Well they should probably look at Maddow's audience demographics first and find out who the biggest constituency is. As a private citizen she can do work that speaks to the LGBT community. I mean the fact that she's out instead of hiding says a lot! Oprah's largest audience segment is white women over 55. Maddow needs to continue to do well in her ratings without alienating people. Why not request other show hosts to do more with various communities so the onus isn't on one person?

Anonymous said...

I was just thinking that Rachel Maddow is indeed brave and out, while Anderson Cooper remains oddly closeted (one of those open LGBT secrets).

Oprah does indeed further the cause of black women everywhere. Think of her support of black women authors, her girls' school in South Africa, and what an inspiration she is to all women.

Still though, we have our true radicals out there. The people who start the movements for social change, the people who really risk everything. We should always remember the people who made it possible for the Maddows and even the closeted Coopers.

The mainstream tends to try to hide the radical nature of all groups. Think deification of Susan B. Anthony and MLK -- both were hated in their lifetimes by huge majorities. Weird how herstory is.

I think we often don't find out about the good work a lot of these people do -- only the public face. So the public "persona" can be a bit misleading and unfair.

Feminist Review said...

I just posted this at Shakesville, so I apologize for the cross-posting.

I think that when you get into issues of juggling identities and the need to assimilate in order to get a paycheck, it's just too complex an issue to be hashed out in this type of forum. Having said that, I believe that there is a positive correlation between having privilege and having the ability to be ideologically consistent. I think of it like I think of egalitarian relationships: in order to be in an equal partnership, you must be willing to compromise. It's a tricky tightrope to walk, and at the end of the day, we all have to decide these things for ourselves.

Brother OMi said...

I watched Huckabee get grilled on the gay rights issue by The Daily Show. It was a constructive exchange and Steward stayed on him. And you know in the end, Huckabee didn't change his mind.

I could see if Huckabee said, I am for gay marriage, and then he shot down a bill that was for it. Then Maddow and anyone else can take him to task on it. But like you said, we ALL know his stance on the issue so why challenge him? He has never bit his tongue on it and says it freely. I could see if he was being two faced on it.

Rebecca said...

I'll admit to being disappointed when Rachel Maddow didn't address Huckabee's views on gay rights - but then I read Rachel Maddow's comments, and this blog post.

I was talking to a gay man last night who said that he hates protests because they seem so superficial and self-righteous. I guess I can see what he means, but if we don't get out there and make ourselves known, if we don't address these issues and discuss them with people even when we know they disagree (like Huckabee), then we're complicit in our own oppression.

So I think it's a copout to say that there's no point in asking Huckabee about his views because we know where he stands.


Rachel Maddow isn't avoiding the issue. She's never been coy about her orientation, or where she stands on gay rights. Why should she have to address something that she doesn't find newsworthy? Because she's right - we DO know his views and, on a news show, his views are NOT news.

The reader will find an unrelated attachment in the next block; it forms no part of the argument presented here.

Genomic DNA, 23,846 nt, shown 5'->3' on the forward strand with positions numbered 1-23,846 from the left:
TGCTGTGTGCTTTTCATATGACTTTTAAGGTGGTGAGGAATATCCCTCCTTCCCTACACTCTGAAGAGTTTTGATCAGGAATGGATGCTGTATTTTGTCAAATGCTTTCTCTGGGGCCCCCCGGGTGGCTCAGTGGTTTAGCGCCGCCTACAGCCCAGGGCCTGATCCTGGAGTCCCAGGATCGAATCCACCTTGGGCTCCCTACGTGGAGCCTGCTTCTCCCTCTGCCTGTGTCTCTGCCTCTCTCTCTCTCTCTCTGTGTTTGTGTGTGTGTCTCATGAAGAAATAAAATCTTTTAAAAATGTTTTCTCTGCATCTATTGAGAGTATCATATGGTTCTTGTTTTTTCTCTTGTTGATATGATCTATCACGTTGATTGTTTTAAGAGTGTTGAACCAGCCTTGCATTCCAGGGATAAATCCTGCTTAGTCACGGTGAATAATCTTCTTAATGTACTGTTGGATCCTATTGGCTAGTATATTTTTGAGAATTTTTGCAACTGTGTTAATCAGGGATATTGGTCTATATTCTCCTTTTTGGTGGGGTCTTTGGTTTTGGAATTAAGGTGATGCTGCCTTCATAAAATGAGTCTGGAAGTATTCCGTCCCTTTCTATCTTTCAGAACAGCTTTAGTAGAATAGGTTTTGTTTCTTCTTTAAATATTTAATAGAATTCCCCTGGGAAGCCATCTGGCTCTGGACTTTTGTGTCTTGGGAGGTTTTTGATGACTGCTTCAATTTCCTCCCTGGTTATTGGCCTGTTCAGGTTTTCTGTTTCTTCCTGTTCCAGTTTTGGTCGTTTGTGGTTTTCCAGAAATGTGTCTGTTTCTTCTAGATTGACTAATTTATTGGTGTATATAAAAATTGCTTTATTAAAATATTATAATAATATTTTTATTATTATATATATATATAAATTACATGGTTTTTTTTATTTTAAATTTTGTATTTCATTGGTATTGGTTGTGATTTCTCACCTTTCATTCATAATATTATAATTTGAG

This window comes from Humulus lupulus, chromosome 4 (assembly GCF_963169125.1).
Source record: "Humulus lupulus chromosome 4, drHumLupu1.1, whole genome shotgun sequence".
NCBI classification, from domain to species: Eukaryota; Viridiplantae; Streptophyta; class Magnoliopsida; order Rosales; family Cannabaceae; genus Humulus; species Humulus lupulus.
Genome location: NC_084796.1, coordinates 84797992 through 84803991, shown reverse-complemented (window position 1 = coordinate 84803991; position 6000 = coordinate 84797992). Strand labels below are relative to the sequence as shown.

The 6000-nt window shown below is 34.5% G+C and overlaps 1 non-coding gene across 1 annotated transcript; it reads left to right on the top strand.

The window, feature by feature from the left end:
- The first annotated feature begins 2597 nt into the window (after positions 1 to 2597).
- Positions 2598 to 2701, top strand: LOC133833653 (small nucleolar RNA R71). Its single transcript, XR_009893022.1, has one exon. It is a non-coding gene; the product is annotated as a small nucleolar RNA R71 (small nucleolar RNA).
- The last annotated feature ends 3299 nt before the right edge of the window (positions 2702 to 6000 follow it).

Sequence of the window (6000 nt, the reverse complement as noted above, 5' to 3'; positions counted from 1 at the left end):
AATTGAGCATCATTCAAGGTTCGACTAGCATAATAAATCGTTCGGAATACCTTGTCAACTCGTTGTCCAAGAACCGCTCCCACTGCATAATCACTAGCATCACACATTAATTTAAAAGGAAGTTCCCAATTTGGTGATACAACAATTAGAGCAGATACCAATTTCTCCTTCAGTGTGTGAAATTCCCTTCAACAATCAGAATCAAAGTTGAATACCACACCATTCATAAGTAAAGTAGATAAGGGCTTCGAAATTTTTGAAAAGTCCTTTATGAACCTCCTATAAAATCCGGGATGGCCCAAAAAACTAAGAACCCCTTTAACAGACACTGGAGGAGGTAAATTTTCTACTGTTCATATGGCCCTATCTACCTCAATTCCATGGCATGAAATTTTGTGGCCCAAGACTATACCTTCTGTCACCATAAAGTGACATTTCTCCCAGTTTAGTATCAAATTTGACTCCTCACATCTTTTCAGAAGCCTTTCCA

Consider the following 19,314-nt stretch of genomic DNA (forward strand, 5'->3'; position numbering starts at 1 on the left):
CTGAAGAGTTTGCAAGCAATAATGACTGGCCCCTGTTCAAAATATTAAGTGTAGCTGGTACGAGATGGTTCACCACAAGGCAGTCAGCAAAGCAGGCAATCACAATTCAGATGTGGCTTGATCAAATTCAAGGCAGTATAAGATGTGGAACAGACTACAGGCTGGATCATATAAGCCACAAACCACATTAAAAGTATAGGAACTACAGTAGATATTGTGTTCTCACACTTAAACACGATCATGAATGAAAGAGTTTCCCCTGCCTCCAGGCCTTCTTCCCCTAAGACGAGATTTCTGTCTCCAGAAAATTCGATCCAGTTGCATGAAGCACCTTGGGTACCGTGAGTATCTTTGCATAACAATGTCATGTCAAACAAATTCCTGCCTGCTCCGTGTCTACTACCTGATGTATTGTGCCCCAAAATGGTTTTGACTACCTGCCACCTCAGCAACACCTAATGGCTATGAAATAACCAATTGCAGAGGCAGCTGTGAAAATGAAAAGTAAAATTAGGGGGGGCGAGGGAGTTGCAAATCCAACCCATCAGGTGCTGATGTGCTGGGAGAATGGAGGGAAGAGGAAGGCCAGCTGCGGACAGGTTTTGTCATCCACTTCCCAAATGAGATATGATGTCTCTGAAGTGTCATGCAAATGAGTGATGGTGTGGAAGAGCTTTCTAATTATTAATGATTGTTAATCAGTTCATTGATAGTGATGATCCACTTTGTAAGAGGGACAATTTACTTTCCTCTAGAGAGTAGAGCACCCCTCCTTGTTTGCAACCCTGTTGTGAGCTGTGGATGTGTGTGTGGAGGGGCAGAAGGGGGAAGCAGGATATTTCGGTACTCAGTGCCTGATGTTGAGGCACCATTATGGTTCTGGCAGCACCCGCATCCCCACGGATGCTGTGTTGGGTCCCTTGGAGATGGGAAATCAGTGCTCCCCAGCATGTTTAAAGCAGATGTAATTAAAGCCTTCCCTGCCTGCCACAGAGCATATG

I don't envy her - it's got to be kind of a rough gig being a de facto spokesperson for a marginalized group of people. If she addresses it all the time then she runs the risk of being the token gay pundit, and if she doesn't address it then she's not living up to her responsibilities.

I think she's doing just what she ought to do: deciding what to talk about based on what counts as actual news. She's already done us all a solid by being out and proud without making it her defining characteristic.

jenx67 said...

i definitely see through the maddow spin, but is this statement really accurate:

"I mean, white people will not be the ones to lift up people of color and bring their issues to the fore. Straight people will not be the ones leading the fight for gay and lesbian equality. Our communities need for those of us who make it to champion our issues." ???

i can give you a dozen or more examples that contradict this. for everyone who has someone in their life whom they love and who is gay we need look no further than the story of Matthew Shephard ( to find scores of people willing to put their very lives on the line to bring their issues to the fore.

Tami said...


I don't mean to imply that gay people and people of color do not have white and straight allies, many of whom have given their lives for the cause. (See Viola Liuzzo:

What I meant is that, in most cases, it is up to us to be the LEADERS of our own causes. For instance, in the case of feminism, men don't often move into places of power determined to carry the banner of women's rights. Women have the right to vote, because they took up the banner of equal rights and fought for it--yes, with the help of some sympathetic men, but WE led the fight. Many white people participated in the Civil Rights movement, but the foundation of the movement was black people fighting for their own liberation. Same thing with gay rights, etc. At least IMHO.

stephen said...

I think that the LGBT movement is multifaceted and rightfully so. We need the activists and the queer press who outspokenly address issues affecting our community but it's also important to recognize the ongoing need to normalize our community, of getting our stories out there. Public figures like Maddow and even Cooper (as someone who's still coming out to friends, I can't even imagine how daunting it would be to consider doing it in the national eye) put a human face and story to our lives in a way that reaches the masses. I personally think it is a good thing to have these types of exchanges where we can connect with those who don't agree with us. I have a lot of hope that the generation growing up now will be even more tolerant than the current one but we can't expect change in the immediate future without changing some minds and as my dad used to say "you catch more flies with honey than vinegar."